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Here’s the full text of that Eye of the Beholder article I referenced last week. (No point missing out on blogosphere visibility.)

‘Eye of the Beholder’ – New Bottom Line 14.5 – June 30, 2005

I’ve
encountered very different perspectives from the world of business in
the past few weeks – emblematic of the challenges our industrial
society still faces.

I spent two days recently at the ‘Cradle to
Cradle Design & Intelligent Materials Pooling in Practice’ workshop
presented by Foundation for Global Community
in ‘Silicon Valley, CA’ (actually Menlo Park, but hey, which name has
the buzz?). Michael Braugart, Bill McDonough and others (including
Peter Senge and Joe Laur of the Society for Organizational Learning)
guided 150 people through the fundamentals and the challenges of C2C,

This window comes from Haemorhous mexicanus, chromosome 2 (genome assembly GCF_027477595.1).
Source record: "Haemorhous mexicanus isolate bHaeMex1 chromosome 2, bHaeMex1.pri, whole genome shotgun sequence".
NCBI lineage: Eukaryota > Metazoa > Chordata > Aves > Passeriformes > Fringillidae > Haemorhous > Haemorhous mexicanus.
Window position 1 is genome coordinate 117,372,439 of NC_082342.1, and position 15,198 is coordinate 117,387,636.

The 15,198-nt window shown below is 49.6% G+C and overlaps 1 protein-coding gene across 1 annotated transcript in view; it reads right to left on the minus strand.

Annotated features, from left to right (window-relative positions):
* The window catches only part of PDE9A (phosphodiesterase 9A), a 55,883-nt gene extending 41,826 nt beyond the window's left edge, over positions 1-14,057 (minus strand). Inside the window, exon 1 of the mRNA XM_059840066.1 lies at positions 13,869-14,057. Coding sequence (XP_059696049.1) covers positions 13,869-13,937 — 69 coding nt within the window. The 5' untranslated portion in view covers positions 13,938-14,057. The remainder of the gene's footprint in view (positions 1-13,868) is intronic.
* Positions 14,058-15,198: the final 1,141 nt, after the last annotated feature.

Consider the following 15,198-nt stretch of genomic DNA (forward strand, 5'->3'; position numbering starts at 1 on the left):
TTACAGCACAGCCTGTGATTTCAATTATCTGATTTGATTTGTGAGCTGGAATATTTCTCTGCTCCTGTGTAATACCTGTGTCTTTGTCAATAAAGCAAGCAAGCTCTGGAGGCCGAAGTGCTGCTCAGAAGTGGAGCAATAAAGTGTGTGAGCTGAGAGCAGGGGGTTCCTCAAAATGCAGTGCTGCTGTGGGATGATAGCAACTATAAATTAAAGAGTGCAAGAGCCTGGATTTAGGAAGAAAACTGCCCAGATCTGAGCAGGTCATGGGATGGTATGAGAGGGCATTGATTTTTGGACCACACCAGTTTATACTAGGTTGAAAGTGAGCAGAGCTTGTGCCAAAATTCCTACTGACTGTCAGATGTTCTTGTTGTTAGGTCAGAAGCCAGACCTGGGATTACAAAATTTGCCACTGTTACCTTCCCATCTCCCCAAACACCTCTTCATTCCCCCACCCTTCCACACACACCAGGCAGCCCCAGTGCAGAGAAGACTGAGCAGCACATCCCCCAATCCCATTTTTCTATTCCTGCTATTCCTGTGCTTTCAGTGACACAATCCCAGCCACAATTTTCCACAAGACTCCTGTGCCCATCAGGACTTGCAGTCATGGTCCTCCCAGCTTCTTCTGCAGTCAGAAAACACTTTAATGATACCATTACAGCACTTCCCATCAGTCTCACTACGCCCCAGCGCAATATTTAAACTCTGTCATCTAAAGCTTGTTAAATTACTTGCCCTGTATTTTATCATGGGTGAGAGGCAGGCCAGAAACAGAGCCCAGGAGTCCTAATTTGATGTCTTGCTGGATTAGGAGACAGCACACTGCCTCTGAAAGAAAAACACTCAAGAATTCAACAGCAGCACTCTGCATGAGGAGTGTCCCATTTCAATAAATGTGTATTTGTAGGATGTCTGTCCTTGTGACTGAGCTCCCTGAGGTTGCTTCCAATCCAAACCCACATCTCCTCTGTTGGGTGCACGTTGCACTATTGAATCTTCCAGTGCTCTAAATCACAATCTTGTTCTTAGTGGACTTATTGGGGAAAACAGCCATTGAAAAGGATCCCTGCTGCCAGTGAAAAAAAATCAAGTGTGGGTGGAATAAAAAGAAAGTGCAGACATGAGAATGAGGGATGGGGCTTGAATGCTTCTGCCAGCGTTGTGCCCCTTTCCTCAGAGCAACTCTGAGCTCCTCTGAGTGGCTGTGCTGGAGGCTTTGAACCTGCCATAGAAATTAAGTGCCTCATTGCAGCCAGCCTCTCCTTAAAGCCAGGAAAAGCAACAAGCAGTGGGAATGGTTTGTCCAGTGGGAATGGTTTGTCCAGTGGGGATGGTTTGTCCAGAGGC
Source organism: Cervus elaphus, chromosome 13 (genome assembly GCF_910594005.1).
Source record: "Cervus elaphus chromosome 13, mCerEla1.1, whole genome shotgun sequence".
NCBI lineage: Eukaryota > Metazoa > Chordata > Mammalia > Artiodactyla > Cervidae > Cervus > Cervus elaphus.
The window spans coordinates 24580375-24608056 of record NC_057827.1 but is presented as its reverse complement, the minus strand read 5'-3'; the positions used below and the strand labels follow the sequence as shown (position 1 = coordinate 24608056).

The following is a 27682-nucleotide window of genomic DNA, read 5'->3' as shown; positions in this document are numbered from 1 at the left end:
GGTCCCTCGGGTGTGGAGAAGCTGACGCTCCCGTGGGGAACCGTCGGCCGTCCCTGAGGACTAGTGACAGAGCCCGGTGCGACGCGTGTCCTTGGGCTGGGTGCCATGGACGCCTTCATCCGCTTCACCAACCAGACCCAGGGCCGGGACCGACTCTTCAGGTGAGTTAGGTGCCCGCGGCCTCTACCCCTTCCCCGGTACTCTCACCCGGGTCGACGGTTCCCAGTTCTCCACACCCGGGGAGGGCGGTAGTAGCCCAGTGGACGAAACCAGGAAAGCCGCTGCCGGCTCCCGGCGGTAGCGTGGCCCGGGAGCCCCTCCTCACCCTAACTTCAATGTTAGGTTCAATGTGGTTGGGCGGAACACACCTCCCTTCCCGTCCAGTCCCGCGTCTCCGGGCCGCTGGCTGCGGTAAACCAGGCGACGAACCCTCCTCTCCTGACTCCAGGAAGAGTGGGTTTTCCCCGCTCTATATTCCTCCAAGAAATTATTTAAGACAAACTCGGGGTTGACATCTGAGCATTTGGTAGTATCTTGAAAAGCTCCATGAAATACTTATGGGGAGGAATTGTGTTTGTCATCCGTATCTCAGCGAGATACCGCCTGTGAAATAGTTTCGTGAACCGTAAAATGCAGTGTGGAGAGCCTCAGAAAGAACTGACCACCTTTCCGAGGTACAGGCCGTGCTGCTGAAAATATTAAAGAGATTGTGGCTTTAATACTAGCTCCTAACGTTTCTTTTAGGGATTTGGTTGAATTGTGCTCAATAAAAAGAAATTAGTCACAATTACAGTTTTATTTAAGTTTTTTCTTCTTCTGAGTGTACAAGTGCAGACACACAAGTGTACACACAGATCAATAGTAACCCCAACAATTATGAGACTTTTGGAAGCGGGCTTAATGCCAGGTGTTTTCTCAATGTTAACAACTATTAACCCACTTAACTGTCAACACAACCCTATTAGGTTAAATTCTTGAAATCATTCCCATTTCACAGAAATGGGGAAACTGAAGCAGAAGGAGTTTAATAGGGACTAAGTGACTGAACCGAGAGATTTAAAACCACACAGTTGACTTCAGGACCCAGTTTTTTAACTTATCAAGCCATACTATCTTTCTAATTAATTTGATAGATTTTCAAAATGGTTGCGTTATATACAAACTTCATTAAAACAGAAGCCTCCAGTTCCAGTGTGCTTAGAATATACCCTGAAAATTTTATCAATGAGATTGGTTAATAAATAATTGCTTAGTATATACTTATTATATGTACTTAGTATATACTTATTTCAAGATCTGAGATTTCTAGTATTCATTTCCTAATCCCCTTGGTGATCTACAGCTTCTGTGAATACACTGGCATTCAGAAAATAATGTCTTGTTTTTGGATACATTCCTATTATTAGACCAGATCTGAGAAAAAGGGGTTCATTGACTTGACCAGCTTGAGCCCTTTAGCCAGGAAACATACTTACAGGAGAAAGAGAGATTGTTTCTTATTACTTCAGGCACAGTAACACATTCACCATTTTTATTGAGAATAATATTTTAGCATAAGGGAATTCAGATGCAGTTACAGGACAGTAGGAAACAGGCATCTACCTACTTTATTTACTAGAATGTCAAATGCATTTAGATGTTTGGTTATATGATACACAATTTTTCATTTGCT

and a day of small group grappling with putting the concepts to work.

Dr. Braungart (co-founder of McDonough Braungart Design Chemistry
(MBDC) and advisor to Herman Miller, Nike, Ford, SC Johnson, Interface,
Unilever, BASF, Volkswagen and others) laid out his strategies for
moving beyond making products less harmful to making products that
support a sustainable future – in his inimitable way:

‘We still
have people talking about ‘sustainability’!  Nothing is more
boring. Are you proud if your marriage is ‘sustainable’? We feel
guilty, and cut our hair to use less shampoo. It’s guilt management and
celebrating mediocrity.’

Braungart showed gas chromatograph
analyses of the toxics that offgas from products in everyday user, from
electric shavers to childrens toys – ‘Pocket Polly emits more chemicals
than gasoline station’ – to even natural products like wood. ‘Weapons
of mass destruction,’ he called them, as we seal buildings, in the name
of energy efficiency, full of products not designed for indoor use.

One
indicative result: asthma is now the most prevalent children’s disease,
with 40% of children suffering from allergies, vs 2-3% a few decades
ago. ‘And smart people now go to business and law, not science.’

The
key, Braungart advised, is the transformation of environmental issues
into issue of quality.  ‘First be effective – do the right thing;